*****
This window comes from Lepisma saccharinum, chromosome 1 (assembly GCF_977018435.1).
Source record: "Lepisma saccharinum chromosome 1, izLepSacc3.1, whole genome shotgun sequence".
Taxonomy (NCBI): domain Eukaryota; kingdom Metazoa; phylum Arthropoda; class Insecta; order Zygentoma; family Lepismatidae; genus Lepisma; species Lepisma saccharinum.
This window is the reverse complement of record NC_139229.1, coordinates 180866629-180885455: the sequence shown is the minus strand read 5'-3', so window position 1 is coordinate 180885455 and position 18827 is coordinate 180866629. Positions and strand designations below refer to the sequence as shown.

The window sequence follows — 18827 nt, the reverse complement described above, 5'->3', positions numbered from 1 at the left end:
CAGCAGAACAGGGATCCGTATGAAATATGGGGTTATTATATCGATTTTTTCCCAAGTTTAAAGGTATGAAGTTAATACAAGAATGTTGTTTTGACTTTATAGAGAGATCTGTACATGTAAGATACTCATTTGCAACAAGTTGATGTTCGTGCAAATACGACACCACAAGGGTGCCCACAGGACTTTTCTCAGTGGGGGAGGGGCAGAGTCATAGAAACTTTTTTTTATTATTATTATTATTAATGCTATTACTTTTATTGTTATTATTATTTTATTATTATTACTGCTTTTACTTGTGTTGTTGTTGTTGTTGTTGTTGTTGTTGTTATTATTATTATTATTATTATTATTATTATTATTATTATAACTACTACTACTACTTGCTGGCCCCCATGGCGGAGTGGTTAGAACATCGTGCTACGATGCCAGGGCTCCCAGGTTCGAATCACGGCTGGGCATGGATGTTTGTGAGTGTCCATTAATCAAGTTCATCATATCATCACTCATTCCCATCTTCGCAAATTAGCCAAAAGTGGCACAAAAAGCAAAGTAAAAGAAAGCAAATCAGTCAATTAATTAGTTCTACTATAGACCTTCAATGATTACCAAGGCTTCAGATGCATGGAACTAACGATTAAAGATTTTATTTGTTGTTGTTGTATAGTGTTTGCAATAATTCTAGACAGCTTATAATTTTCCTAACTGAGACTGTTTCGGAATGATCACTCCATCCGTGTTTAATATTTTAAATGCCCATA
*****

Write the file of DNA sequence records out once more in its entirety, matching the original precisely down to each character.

This window comes from Lepisma saccharinum, chromosome 1 (assembly GCF_977018435.1).
Source record: "Lepisma saccharinum chromosome 1, izLepSacc3.1, whole genome shotgun sequence".
Taxonomy (NCBI): domain Eukaryota; kingdom Metazoa; phylum Arthropoda; class Insecta; order Zygentoma; family Lepismatidae; genus Lepisma; species Lepisma saccharinum.
This window is the reverse complement of record NC_139229.1, coordinates 180866629-180885455: the sequence shown is the minus strand read 5'-3', so window position 1 is coordinate 180885455 and position 18827 is coordinate 180866629. Positions and strand designations below refer to the sequence as shown.

The window sequence follows — 18827 nt, the reverse complement described above, 5'->3', positions numbered from 1 at the left end:
CAGCAGAACAGGGATCCGTATGAAATATGGGGTTATTATATCGATTTTTTCCCAAGTTTAAAGGTATGAAGTTAATACAAGAATGTTGTTTTGACTTTATAGAGAGATCTGTACATGTAAGATACTCATTTGCAACAAGTTGATGTTCGTGCAAATACGACACCACAAGGGTGCCCACAGGACTTTTCTCAGTGGGGGAGGGGCAGAGTCATAGAAACTTTTTTTTATTATTATTATTATTAATGCTATTACTTTTATTGTTATTATTATTTTATTATTATTACTGCTTTTACTTGTGTTGTTGTTGTTGTTGTTGTTGTTGTTGTTATTATTATTATTATTATTATTATTATTATTATTATTATAACTACTACTACTACTTGCTGGCCCCCATGGCGGAGTGGTTAGAACATCGTGCTACGATGCCAGGGCTCCCAGGTTCGAATCACGGCTGGGCATGGATGTTTGTGAGTGTCCATTAATCAAGTTCATCATATCATCACTCATTCCCATCTTCGCAAATTAGCCAAAAGTGGCACAAAAAGCAAAGTAAAAGAAAGCAAATCAGTCAATTAATTAGTTCTACTATAGACCTTCAATGATTACCAAGGCTTCAGATGCATGGAACTAACGATTAAAGATTTTATTTGTTGTTGTTGTATAGTGTTTGCAATAATTCTAGACAGCTTATAATTTTCCTAACTGAGACTGTTTCGGAATGATCACTCCATCCGTGTTTAATATTTTAAATGCCCATA